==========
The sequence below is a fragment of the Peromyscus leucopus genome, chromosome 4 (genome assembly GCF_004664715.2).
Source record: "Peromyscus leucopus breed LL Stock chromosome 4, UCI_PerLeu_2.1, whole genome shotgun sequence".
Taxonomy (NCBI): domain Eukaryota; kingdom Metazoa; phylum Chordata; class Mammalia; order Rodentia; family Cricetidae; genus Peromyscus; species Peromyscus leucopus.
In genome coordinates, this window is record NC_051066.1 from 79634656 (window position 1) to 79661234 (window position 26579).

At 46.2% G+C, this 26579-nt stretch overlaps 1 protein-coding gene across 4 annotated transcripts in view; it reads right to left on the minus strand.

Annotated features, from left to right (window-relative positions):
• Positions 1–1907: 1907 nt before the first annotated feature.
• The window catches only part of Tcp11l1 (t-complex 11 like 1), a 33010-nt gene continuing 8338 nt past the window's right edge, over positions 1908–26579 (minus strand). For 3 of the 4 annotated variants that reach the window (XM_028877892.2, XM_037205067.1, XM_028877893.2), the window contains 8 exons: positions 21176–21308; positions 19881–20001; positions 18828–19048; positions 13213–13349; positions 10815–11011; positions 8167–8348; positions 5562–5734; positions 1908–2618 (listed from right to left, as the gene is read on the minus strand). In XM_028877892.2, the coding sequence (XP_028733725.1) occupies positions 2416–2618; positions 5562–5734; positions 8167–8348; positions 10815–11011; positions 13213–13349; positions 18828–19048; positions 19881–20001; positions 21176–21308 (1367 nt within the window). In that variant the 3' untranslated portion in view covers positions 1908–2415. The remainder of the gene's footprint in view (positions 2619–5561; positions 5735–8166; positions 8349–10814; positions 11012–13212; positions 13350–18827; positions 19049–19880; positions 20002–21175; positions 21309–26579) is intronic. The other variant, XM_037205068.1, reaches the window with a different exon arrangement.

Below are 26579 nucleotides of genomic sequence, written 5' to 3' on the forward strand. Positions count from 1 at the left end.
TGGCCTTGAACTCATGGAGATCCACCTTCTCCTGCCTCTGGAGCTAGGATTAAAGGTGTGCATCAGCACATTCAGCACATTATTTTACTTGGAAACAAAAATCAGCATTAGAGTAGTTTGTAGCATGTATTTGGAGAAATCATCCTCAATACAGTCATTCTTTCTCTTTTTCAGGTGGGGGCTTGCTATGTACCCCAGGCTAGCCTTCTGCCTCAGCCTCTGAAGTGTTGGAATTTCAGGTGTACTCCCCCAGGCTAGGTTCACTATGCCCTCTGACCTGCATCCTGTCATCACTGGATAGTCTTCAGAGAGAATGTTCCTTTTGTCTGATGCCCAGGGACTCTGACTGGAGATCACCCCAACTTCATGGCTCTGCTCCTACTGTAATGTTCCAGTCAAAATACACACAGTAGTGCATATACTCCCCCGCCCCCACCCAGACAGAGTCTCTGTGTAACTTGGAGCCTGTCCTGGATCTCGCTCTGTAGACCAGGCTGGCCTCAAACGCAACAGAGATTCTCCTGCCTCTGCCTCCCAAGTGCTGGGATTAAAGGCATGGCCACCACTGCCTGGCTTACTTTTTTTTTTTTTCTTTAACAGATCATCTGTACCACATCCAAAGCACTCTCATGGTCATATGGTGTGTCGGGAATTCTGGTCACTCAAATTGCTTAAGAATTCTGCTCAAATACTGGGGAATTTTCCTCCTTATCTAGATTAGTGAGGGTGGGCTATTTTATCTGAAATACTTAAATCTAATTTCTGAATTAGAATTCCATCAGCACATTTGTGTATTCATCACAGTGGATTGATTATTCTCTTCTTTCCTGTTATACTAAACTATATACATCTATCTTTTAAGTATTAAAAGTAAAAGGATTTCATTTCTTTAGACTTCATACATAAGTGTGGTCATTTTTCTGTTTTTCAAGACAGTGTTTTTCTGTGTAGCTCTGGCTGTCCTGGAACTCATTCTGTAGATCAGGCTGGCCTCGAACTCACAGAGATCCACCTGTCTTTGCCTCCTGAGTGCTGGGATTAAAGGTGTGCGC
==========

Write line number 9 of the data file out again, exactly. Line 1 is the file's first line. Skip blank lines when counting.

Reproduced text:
Below are 26579 nucleotides of genomic sequence, written 5' to 3' on the forward strand. Positions count from 1 at the left end.